Did Johnnie Cochran Have A History Of Domestic Abuse? 'American Crime Story' References Real Claims
Although Johnnie Cochran had a long, successful career and tried a variety of cases, his name will always be synonymous with the O.J. Simpson trial. It's no surprise that he's playing a key role in Ryan Murphy's series The People v. O.J. Simpson: American Crime Story — after all, Cochran was lead defense attorney and the show focuses on the trial of Simpson for the murders of Nicole Brown Simpson and Ron Goldman, of which Simpson was found not guilty. Domestic abuse has been a recurring theme throughout the series so far, and the March 8 episode raises another disturbing allegation — did Johnnie Cochran have a history of domestic abuse?
Cochran was never charged with domestic violence, but his ex-wife Barbara Jean Berry made allegations on multiple occasions. Leading up to the Simpson trial, the Los Angeles Times delved into the claims, reporting that Berry filed for divorce in 1967 and alleged that Cochran had abused her. At this time, Berry filed a declaration in which she requested a restraining order and outlined her allegations: "On April 29, 1967, my husband violently pushed me against the wall, held me there and grabbed me by my chin. He has slapped me in the past, torn a dress off me (and) threatened on numerous occasions to beat me up."
Cochran was not charged with a crime and the couple apparently reconciled until 1977 when Berry filed for divorce again. She also filed another declaration accusing Cochran of abuse: "During the course of our marriage ... (Cochran has) without any reasonable cause, provocation or justification physically struck, beat and inflicted severe injury up on the person of the Petitioner."
These allegations were brought into the spotlight when Cochran took the lead on the Simpson case. In January 1995, Cochran adamantly told the LA Times, "I have never touched her or hit her, and we are very good friends to this day ... Those are 20-year-old statements for legal reasons. She knows they are not true and will be happy to talk to you about it." He also stated that she alleged abuse because a restraining order would allow her to take possession of their house, and the newspaper reported that a restraining order was granted in 1977.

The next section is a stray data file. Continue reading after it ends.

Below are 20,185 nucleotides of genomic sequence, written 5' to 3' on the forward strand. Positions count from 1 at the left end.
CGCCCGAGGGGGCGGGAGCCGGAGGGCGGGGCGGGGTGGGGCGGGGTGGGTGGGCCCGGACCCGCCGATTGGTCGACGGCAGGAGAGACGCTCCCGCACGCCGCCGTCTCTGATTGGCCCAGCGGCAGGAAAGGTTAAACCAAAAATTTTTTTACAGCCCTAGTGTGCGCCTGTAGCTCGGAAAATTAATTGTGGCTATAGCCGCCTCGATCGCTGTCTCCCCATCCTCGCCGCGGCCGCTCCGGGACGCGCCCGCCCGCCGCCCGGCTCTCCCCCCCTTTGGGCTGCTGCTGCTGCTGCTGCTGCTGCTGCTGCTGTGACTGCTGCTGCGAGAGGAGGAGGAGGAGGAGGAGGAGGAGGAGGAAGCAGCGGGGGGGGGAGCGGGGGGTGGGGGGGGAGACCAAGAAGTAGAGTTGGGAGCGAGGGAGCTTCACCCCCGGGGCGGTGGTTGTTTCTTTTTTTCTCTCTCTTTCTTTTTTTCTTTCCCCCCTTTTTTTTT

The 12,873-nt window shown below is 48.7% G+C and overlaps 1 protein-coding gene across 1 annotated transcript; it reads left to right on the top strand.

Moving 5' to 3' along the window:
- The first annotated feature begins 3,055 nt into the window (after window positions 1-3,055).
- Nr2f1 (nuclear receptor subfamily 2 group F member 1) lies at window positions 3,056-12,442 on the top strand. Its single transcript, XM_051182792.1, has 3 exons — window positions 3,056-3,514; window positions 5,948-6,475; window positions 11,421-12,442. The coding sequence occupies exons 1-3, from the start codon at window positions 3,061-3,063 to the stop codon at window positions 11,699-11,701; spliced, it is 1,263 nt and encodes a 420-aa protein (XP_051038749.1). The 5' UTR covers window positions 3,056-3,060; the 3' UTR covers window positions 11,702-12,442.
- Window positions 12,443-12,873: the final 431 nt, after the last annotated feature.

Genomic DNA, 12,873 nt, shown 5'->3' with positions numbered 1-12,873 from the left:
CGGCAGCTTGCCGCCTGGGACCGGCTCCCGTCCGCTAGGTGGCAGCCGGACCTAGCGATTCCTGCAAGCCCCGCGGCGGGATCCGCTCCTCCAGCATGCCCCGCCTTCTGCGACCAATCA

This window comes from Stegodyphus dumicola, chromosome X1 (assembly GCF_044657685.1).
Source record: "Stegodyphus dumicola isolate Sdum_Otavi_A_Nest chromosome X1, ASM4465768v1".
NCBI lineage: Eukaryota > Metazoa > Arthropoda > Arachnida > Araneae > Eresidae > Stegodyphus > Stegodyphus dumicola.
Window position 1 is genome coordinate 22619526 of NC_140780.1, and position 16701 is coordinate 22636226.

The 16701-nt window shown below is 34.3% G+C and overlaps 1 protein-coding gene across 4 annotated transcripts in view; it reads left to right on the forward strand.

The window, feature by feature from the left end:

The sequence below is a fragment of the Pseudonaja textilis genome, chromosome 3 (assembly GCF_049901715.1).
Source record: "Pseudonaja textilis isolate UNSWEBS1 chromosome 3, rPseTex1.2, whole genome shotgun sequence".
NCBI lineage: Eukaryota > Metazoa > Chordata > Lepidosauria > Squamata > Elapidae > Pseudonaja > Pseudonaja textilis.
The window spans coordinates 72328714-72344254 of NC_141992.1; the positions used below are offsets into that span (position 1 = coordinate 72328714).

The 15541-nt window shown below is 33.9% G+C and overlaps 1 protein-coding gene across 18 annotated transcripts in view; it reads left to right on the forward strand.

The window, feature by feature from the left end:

At the time the January 1995 article was published, Berry declined to comment on the allegations and would only say that she was "very happy" for her ex-husband's professional successes. Cochran expressed both confusion and frustration that Berry would not retract her domestic abuse allegations.
Although she didn't want to speak with the press, Berry published a book on the topic less than a year later. In 1995's Life After Johnnie Cochran: Why I Left The Sweetest-Talking, Most Successful Black Lawyer in L.A., she reiterated her prior allegations. According to CNN, Berry claimed that she decided to write the book after Cochran contacted her and requested that she speak with reporters to deny the abuse. (This is presumably in reference to the LA Times article.) An excerpt from the book once again outlines the allegations:
He grabbed me, holding me by one hand tightly--it hurt the way he was holding me--and started hitting me on the side of my head with his fists, where my hair would cover any marks. He hit me three or four times, yelling, 'I'm going to hit you where there won't be any bruises.' I cried out for him to stop.
Though it seems he was referencing other claims made in Life After Johnnie Cochran, in 2000 Cochran told the New York Times, "This is ridiculous. My poor dear ex-wife -- it is not true. She saw a chance to write a book and to try to make some money." However, Cochran and Berry's adult daughter, Tiffany, directly addressed the abuse claims from the book, telling PEOPLE in 1995 that the allegations were "a shock" and stating, "my father is not a violent man." She emphasized her belief that the claims were made in order to reach a divorce settlement.
Though the allegations described by Berry are certainly shocking and disturbing, the public will never know the full story. But because the claims surfaced at the time of the Simpson case, they undoubtedly added yet another twist to an already complicated, sensational trial.